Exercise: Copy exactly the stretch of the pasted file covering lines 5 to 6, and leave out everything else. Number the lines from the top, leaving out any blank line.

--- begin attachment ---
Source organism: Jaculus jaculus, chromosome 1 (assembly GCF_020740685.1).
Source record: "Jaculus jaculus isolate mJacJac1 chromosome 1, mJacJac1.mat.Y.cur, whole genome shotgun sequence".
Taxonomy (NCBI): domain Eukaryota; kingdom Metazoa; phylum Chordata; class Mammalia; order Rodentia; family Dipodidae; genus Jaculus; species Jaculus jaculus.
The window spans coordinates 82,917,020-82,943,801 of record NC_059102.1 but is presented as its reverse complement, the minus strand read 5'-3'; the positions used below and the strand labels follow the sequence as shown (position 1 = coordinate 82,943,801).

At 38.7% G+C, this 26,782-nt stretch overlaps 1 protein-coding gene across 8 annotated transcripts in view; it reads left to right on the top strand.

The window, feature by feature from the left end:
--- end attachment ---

At 38.7% G+C, this 26,782-nt stretch overlaps 1 protein-coding gene across 8 annotated transcripts in view; it reads left to right on the top strand.

The window, feature by feature from the left end: